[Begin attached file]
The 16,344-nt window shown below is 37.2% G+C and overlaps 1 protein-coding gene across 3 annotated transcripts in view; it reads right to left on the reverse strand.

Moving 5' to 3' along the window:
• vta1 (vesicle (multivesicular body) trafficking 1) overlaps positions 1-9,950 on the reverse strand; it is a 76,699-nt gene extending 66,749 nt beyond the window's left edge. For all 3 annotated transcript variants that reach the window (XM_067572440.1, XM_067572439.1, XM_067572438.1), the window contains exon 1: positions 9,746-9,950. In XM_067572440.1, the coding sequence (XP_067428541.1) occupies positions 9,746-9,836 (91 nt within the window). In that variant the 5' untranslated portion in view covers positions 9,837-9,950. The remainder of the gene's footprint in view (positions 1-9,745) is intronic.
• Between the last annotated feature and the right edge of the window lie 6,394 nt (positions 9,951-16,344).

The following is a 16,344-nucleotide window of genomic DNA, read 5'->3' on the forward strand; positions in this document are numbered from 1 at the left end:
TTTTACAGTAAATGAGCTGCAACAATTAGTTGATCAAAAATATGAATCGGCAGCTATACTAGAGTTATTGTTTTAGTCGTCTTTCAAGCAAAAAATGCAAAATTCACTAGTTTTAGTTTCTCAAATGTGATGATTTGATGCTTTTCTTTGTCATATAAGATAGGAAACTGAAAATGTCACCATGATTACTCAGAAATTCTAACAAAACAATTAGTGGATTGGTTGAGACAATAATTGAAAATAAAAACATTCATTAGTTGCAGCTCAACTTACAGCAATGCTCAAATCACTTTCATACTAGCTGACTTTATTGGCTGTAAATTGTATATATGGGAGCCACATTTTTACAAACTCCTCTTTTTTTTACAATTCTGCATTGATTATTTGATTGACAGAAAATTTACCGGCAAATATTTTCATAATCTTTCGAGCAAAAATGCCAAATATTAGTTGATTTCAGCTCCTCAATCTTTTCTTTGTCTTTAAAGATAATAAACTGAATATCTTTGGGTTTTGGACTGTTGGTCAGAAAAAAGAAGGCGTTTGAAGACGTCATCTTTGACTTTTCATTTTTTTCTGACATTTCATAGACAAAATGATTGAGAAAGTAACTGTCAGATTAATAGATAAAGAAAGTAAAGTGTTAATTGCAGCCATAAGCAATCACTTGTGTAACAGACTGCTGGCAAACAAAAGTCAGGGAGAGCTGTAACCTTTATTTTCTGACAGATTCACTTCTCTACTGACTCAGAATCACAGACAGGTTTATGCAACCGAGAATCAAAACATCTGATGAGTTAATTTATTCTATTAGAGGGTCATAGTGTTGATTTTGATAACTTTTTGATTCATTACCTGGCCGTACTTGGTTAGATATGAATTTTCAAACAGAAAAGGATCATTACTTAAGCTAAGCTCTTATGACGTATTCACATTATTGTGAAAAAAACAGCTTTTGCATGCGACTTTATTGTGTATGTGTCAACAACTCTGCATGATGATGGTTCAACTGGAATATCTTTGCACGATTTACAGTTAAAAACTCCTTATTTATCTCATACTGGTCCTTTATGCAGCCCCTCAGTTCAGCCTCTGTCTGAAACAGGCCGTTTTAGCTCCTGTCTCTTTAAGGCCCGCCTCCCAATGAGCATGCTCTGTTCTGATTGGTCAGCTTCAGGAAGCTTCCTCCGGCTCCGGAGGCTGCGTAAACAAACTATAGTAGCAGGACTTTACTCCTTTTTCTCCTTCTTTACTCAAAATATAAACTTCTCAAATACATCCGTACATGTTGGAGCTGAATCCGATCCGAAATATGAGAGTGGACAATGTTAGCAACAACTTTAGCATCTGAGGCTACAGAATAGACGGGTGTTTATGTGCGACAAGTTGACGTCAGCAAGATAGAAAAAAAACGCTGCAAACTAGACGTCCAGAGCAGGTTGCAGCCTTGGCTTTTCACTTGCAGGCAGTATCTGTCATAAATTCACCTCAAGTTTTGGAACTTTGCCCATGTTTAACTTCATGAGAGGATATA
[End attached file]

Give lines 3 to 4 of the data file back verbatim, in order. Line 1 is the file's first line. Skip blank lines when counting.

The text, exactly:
• vta1 (vesicle (multivesicular body) trafficking 1) overlaps positions 1-9,950 on the reverse strand; it is a 76,699-nt gene extending 66,749 nt beyond the window's left edge. For all 3 annotated transcript variants that reach the window (XM_067572440.1, XM_067572439.1, XM_067572438.1), the window contains exon 1: positions 9,746-9,950. In XM_067572440.1, the coding sequence (XP_067428541.1) occupies positions 9,746-9,836 (91 nt within the window). In that variant the 5' untranslated portion in view covers positions 9,837-9,950. The remainder of the gene's footprint in view (positions 1-9,745) is intronic.
• Between the last annotated feature and the right edge of the window lie 6,394 nt (positions 9,951-16,344).